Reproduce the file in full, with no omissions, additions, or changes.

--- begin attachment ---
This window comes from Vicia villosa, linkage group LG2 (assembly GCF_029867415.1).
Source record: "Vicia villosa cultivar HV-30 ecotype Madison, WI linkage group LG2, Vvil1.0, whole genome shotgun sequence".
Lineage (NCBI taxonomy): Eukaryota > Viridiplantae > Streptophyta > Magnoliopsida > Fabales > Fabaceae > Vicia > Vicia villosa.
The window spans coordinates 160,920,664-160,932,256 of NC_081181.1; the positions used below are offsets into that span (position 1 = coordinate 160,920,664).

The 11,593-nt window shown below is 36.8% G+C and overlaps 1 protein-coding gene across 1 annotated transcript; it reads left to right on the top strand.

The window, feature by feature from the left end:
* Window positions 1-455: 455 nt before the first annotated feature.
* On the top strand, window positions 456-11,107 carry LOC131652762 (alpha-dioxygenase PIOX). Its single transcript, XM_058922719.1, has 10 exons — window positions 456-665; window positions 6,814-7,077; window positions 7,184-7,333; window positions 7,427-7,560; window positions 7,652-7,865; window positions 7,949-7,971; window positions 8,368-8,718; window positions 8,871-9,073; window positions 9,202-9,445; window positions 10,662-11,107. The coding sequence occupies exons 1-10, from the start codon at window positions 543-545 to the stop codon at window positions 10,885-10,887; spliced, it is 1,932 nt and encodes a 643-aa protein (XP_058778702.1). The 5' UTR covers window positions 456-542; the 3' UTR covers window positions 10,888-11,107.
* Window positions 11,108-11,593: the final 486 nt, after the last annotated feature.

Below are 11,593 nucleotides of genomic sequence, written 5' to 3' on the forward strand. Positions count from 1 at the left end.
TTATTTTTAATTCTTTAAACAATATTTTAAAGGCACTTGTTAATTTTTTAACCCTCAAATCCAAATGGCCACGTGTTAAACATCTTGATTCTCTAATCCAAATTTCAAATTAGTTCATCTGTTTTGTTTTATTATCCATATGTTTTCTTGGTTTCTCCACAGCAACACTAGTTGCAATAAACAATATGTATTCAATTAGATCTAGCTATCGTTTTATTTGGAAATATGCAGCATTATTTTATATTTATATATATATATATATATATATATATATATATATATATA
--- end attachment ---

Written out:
This window comes from Vicia villosa, linkage group LG2 (assembly GCF_029867415.1).
Source record: "Vicia villosa cultivar HV-30 ecotype Madison, WI linkage group LG2, Vvil1.0, whole genome shotgun sequence".
Lineage (NCBI taxonomy): Eukaryota > Viridiplantae > Streptophyta > Magnoliopsida > Fabales > Fabaceae > Vicia > Vicia villosa.
The window spans coordinates 160,920,664-160,932,256 of NC_081181.1; the positions used below are offsets into that span (position 1 = coordinate 160,920,664).

The 11,593-nt window shown below is 36.8% G+C and overlaps 1 protein-coding gene across 1 annotated transcript; it reads left to right on the top strand.

The window, feature by feature from the left end:
* Window positions 1-455: 455 nt before the first annotated feature.
* On the top strand, window positions 456-11,107 carry LOC131652762 (alpha-dioxygenase PIOX). Its single transcript, XM_058922719.1, has 10 exons — window positions 456-665; window positions 6,814-7,077; window positions 7,184-7,333; window positions 7,427-7,560; window positions 7,652-7,865; window positions 7,949-7,971; window positions 8,368-8,718; window positions 8,871-9,073; window positions 9,202-9,445; window positions 10,662-11,107. The coding sequence occupies exons 1-10, from the start codon at window positions 543-545 to the stop codon at window positions 10,885-10,887; spliced, it is 1,932 nt and encodes a 643-aa protein (XP_058778702.1). The 5' UTR covers window positions 456-542; the 3' UTR covers window positions 10,888-11,107.
* Window positions 11,108-11,593: the final 486 nt, after the last annotated feature.

Below are 11,593 nucleotides of genomic sequence, written 5' to 3' on the forward strand. Positions count from 1 at the left end.
TTATTTTTAATTCTTTAAACAATATTTTAAAGGCACTTGTTAATTTTTTAACCCTCAAATCCAAATGGCCACGTGTTAAACATCTTGATTCTCTAATCCAAATTTCAAATTAGTTCATCTGTTTTGTTTTATTATCCATATGTTTTCTTGGTTTCTCCACAGCAACACTAGTTGCAATAAACAATATGTATTCAATTAGATCTAGCTATCGTTTTATTTGGAAATATGCAGCATTATTTTATATTTATATATATATATATATATATATATATATATATATATATA